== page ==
I have argued elsewhere that the teacher preparation academies are not needed to foster innovation in the field, and that they open the door to programs with low standards. The academy provision may, in some cases, even require states to change their laws in ways that would lower standards overall. For example, if states choose to support teacher preparation academies, then they would not be able to place any “unnecessary restrictions on the methods of the academy” which includes requiring faculty to have advanced degrees, or placing restrictions on undergraduate or professional coursework such as requiring academic majors in the subjects taught. Furthermore, states like New York that require all programs to be nationally accredited would not be able to require academies to do so. Though the new law may label these as “unnecessary restrictions,” I see coursework and accreditation requirements that include a focus on outcomes as means for guaranteeing quality preparation as is the case in most other professions.
Finally, one of the strongest arguments against the use of the academy provision in ESSA is that states can invest in a variety of other options for improving teacher and teacher education quality without establishing academies. This includes such opportunities as investing in teacher induction programs and teacher residency programs, in efforts to recruit, prepare and retain more teachers of color and teachers in shortage areas, and in expanding professional learning opportunities for experienced teachers. Those who believe that expanding independent teacher education programs like Relay and MATCH is desirable can use the funds to do so without establishing teacher preparation academies. The difference is that these programs would then be held to the same standards as other programs.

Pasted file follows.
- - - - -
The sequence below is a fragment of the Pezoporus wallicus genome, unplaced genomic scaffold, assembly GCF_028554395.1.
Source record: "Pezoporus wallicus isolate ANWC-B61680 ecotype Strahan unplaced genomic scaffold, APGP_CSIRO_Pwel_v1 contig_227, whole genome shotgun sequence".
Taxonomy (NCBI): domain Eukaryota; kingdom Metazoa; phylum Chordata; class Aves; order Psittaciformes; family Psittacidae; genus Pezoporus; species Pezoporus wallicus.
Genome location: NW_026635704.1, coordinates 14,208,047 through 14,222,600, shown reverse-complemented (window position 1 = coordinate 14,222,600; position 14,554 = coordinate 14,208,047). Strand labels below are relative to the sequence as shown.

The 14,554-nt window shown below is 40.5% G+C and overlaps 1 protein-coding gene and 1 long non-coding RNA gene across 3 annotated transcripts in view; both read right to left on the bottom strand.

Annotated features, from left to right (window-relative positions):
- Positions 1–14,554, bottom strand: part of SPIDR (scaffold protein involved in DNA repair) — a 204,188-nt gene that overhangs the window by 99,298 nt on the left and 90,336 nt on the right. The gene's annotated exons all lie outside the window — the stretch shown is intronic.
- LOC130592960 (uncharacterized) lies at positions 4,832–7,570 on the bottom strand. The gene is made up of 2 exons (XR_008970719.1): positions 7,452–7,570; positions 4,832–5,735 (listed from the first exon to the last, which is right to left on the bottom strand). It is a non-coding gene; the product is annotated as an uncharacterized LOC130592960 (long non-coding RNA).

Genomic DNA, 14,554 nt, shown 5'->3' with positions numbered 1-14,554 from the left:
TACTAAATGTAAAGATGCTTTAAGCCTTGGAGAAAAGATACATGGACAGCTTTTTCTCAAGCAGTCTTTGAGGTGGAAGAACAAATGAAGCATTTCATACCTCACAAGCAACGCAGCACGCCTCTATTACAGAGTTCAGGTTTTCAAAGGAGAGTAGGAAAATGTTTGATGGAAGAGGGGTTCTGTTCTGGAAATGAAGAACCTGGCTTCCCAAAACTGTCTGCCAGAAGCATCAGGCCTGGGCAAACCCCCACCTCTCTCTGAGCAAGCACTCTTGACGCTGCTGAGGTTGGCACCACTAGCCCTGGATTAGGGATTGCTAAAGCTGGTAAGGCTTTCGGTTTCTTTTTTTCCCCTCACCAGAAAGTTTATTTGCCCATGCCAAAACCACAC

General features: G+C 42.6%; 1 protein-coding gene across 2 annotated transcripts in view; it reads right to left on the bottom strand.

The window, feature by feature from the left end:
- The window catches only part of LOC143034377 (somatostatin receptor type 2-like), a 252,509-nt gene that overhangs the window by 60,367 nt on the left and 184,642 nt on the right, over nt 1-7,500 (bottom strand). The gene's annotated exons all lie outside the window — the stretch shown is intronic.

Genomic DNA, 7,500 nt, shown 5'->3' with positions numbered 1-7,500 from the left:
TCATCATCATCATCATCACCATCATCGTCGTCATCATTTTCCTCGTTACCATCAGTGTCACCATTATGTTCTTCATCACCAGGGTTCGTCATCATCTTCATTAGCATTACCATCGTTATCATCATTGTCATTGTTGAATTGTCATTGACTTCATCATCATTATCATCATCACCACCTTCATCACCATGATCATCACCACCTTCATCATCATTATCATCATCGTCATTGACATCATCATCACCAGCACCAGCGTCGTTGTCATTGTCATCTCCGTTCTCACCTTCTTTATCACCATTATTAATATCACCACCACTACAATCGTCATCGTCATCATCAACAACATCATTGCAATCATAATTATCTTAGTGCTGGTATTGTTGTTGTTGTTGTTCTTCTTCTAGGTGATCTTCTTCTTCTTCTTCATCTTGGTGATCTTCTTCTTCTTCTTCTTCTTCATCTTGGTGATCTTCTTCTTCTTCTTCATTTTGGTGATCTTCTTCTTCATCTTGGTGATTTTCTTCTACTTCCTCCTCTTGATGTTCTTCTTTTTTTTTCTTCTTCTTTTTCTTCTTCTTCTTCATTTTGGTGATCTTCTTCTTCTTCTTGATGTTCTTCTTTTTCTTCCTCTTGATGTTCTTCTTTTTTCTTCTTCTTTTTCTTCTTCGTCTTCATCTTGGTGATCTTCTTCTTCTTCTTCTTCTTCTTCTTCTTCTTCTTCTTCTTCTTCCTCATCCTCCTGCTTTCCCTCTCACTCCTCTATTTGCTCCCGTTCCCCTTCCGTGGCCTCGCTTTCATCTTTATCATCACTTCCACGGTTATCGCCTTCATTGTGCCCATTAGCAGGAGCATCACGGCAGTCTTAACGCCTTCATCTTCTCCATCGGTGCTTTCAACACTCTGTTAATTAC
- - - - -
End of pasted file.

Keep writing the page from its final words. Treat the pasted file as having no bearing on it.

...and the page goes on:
The assumptions embedded in Arnett’s arguments that current state and national accountability regulations are somehow impeding innovation in the field are not supported by research evidence or by his own arguments for teacher preparation academies. Ironically, some of the programs that he claims are innovative like Relay have met state teacher education standards as well as national teacher accreditation standards. 
In conclusion, the funds that have been made available in Title 2 of ESSA to support innovation in teaching and teacher education offer an exciting opportunity to invest in a variety of teacher preparation and professional development programs that offer promise for providing everyone’s children with fully prepared and effective career teachers. There is no good reason for authorizing teacher preparation academies to do this important work given the accompanying risk of lowering standards for teacher preparation programs.
 There is also one error in Arnett’s essay that should be pointed out. He states that ESSA requires that states recognize the curriculum from these academies as at least the equivalent of a master’s degree. ESSA actually says that states have the option to require this equivalency.
The Brown Center Chalkboard launched in January 2013 as a weekly series of new analyses of policy, research, and practice relevant to U.S. education.
In July 2015, the Chalkboard was re-launched as a Brookings blog in order to offer more frequent, timely, and diverse content. Contributors to both the original paper series and current blog are committed to bringing evidence to bear on the debates around education policy in America.